Blog Author: Michael O’Connor – Partner, Charles Russell Speechlys LLP
Taken with various accompanying measures relating to building safety – such as the Fire Safety Bill currently passing through Parliament, various changes to the Building Regulations and the establishment of funds for the replacement of both ACM and Non-ACM cladding and the cost of waking watches, worth £1.6bn – there is no doubt that the measures comprise the most wide-ranging reforms in building safety for 40 years.
Building Safety Regulator
Initially confirmed by the Government in January 2020, Part 2 of the Bill sets out the functions of a new Building Safety Regulator (BSR), operating within the Health and Safety Executive.
The BSR will be responsible for overseeing the safety and standard of all buildings and will also have a duty to improve the competence of all persons involved in the built environment industry. Notably it will directly oversee the competence and performance of ‘building control approvers’, which replace Approved Inspectors, who will be required to register with the Regulator and may be guilty of a criminal offence and liable for a fine or imprisonment up to two years if found to have provided false or misleading information.
A new stricter regime for ‘higher risk buildings’
The BSR will be directly responsible for implementing and enforcing a new stricter regime for ‘higher-risk buildings’ and for making key regulatory decisions at points during the design, construction, occupation and refurbishment of buildings. Responsibility for determining the parameters of which buildings will be deemed a ‘higher-risk building’ will fall to the Secretary of State, who must consult the BSR, though it is currently understood it will apply to all buildings of 18 metres or more in height, or more than six storeys.
The Bill also sets out that the ‘accountable person’, deemed to have responsibility for various tasks relating to building safety and engagement with residents, would be the person who holds a legal estate in possession of any part of the common parts of a building or who is under a relevant repairing obligation in relation to any part of the common parts.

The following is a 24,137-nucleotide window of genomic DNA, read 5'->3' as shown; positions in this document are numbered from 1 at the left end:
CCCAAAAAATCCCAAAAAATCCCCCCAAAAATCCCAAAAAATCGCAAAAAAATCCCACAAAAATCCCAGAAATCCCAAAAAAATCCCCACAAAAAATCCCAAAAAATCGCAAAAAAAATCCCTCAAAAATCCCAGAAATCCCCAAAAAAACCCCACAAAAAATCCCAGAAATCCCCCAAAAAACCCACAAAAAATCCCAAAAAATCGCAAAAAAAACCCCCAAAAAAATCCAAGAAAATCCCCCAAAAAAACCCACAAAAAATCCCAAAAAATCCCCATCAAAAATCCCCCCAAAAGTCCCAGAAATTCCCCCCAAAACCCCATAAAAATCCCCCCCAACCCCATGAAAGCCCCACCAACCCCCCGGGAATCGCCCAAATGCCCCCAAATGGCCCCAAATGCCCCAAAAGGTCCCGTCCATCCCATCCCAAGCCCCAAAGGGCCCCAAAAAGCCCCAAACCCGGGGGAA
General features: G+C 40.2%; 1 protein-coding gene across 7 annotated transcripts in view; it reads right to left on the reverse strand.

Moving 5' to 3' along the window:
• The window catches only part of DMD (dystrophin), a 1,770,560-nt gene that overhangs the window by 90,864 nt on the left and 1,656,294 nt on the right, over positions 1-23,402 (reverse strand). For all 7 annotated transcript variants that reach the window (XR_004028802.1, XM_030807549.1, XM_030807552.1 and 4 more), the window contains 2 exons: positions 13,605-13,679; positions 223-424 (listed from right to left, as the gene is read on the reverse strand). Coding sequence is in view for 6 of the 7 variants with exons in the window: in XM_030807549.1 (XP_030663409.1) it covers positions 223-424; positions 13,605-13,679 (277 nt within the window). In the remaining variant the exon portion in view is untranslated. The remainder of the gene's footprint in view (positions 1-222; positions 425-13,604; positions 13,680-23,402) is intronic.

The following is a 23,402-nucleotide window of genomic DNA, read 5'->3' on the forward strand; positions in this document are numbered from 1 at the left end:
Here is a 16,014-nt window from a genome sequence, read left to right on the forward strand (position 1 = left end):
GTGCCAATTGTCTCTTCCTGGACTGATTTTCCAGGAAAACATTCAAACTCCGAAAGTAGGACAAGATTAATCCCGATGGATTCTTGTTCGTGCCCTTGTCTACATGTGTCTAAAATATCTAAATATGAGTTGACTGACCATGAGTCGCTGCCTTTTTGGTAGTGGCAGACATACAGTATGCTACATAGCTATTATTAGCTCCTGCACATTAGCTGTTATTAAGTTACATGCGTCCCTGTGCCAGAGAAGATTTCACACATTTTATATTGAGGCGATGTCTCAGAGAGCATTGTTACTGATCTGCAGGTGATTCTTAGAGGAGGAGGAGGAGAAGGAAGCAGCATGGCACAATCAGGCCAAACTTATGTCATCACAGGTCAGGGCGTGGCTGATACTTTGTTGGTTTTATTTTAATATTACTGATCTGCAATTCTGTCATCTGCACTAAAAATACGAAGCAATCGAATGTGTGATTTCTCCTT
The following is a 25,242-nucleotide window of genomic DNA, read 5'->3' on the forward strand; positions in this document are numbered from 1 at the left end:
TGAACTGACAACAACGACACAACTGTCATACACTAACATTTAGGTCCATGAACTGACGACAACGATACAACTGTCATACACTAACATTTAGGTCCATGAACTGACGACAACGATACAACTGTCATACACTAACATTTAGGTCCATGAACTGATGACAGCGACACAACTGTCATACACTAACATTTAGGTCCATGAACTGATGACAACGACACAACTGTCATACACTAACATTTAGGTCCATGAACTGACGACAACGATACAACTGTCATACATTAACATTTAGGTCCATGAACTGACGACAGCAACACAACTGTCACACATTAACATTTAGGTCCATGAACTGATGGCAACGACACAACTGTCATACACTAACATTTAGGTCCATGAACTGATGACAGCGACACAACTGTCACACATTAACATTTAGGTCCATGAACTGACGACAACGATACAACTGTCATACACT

The Bill also includes various provisions relating to Dame Hackitt’s proposals for a ‘golden thread’ of digitally stored data relating to Building Safety, which must be updated and made accessible to the BSR and to residents throughout the lifecycle of the building.
More detail needed
Whilst the Bill and the policy intention behind it is welcomed, the current draft lacks the detail as to how those policy changes are to be implemented and to fully assess the impact the Bill will have on the industry.
When the Bill was published, the Government said it was keen to receive further views from parliamentarians, residents and industry via the Parliamentary process of pre-legislative scrutiny, before the Bill is then introduced to Parliament.
On 24 November 2020, the Housing, Communities and Local Government Committee published its report on the Building Safety Bill. The Committee stressed that the Bill needed much more detail on the procedures to be implemented by the Bill, particularly in respect of the “Gateways” process and the regulation of construction projects. The Report also recommended:
- Publication of a timetable or commencement so it is clear by when the industry has to demonstrate compliance.
- An express definition of “higher risk buildings” and the factors that must be considered in the future when the scope of the regime is expanded – the ability of residents to evacuate a building being a principal factor.
- Including within the Bill provisions for establishing a national system of third-party accreditation and registration for all professionals working on the design and construction of higher-risk buildings.
- Imposing a duty to co-operate where there is more than one “accountable person” for individual buildings.
- Implementation of a national system of accreditation to agreed common standards and for a central register of building safety managers.
- Greater transparency on the testing regime of construction products and the publication of test failures and re-run tests.
At this stage, there has been no response from the Government to the Committee’s report, nor has it given any indication as to when (or if) it will publish a further draft of the Bill before it is put before Parliament. Many of the recommendations by the Committee are sensible and will either need to be included in the main legislation or secondary legislation. The devil, as ever, will be in the detail.